Two books shared the Booker prize in 1974: Nadine Gordimer’s The Conservationist, and Holiday, by Stanley Middleton. The first is about South Africa, and who it really belongs to; the second is about one man, and whether he wants to make his marriage work.
Edwin Fisher has left his wife, and is spending a week in the seaside town where he lived as a boy. He happens upon his in-laws there, and meets other folks as well. By the end, he is surrounded by new friends, who seem to give him the strength to give his marriage another try.
I must disagree with other reviewers who have said that this book takes place “all in Edwin’s head.” It is true that Fisher feels profoundly alone at first, as reflected in this pathetic image: “…he must take pleasure in the exercise, march along these asphalt paths until he wanted nothing. No road had that length, so he made further along the promenade…” But I think what is important is Fisher getting *out* of his head, and meeting people in other circumstances: families with children (the Fishers’ son died at age two); lower-class families (he’s a professor); couples who might cheat on each other; couples who don’t; people who are planning for old age, and so on.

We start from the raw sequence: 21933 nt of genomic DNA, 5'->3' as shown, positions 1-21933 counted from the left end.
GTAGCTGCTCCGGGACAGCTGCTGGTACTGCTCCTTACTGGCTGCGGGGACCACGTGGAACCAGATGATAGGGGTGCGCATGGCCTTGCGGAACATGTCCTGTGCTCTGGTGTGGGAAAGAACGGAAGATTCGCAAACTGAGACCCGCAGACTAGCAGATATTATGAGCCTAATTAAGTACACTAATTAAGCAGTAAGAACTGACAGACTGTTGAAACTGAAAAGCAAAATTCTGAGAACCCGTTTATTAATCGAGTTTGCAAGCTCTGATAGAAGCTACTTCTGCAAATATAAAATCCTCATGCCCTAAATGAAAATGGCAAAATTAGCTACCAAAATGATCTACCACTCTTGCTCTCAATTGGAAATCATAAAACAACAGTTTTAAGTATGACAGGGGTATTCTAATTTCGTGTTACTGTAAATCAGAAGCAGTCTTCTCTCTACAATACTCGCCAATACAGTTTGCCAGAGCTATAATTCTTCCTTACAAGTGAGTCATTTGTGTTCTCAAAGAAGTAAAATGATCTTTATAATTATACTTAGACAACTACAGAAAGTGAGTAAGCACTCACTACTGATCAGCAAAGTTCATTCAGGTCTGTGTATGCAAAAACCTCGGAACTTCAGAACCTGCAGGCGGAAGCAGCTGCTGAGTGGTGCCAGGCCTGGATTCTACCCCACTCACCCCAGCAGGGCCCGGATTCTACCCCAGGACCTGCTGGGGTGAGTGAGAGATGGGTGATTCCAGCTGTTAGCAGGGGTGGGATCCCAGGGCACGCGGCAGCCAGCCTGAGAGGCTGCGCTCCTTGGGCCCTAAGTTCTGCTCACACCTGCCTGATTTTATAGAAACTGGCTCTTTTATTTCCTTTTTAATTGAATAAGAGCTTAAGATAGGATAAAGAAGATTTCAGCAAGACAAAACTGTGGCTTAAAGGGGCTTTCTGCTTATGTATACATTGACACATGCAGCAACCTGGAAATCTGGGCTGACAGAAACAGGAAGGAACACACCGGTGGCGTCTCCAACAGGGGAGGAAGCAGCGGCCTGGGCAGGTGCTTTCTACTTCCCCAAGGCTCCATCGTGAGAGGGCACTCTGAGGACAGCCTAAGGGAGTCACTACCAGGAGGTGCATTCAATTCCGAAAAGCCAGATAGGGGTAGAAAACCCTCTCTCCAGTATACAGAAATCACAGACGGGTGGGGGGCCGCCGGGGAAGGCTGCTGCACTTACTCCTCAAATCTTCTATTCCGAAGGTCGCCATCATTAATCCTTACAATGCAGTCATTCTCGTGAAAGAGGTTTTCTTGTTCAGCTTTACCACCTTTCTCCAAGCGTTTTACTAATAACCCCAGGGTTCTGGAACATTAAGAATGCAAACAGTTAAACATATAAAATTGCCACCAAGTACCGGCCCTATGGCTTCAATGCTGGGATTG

I like that Edwin is open to meeting all these folks and to learning something from them. What I don’t like about this book is that his wife Meg is truly unstable, yet Edwin seems to cater to her moods without urging her to get to the root of the problem. He and Meg’s father have much deeper heart-to-heart talks than husband and wife do. Meg, for example, is scornful of religion, while her husband finds comfort in the church, if not salvation. The couple hardly seems to know each other.
But the holiday proves healing for Edwin, and he returns ready to try again. He is able in these familiar surroundings to reflect on his childhood and earlier relationships. An exotic, far-flung voyage could not have brought him the same perspective, Middleton seems to say. Instead, Fisher needed to be immersed in Englishness, to rediscover himself and his past. This subtle portrait of a particularly English time and place must be at least part of what made this book appealing enough to award its creator equal space on the podium with the more political Nobel prize winner, Nadine Gordimer.
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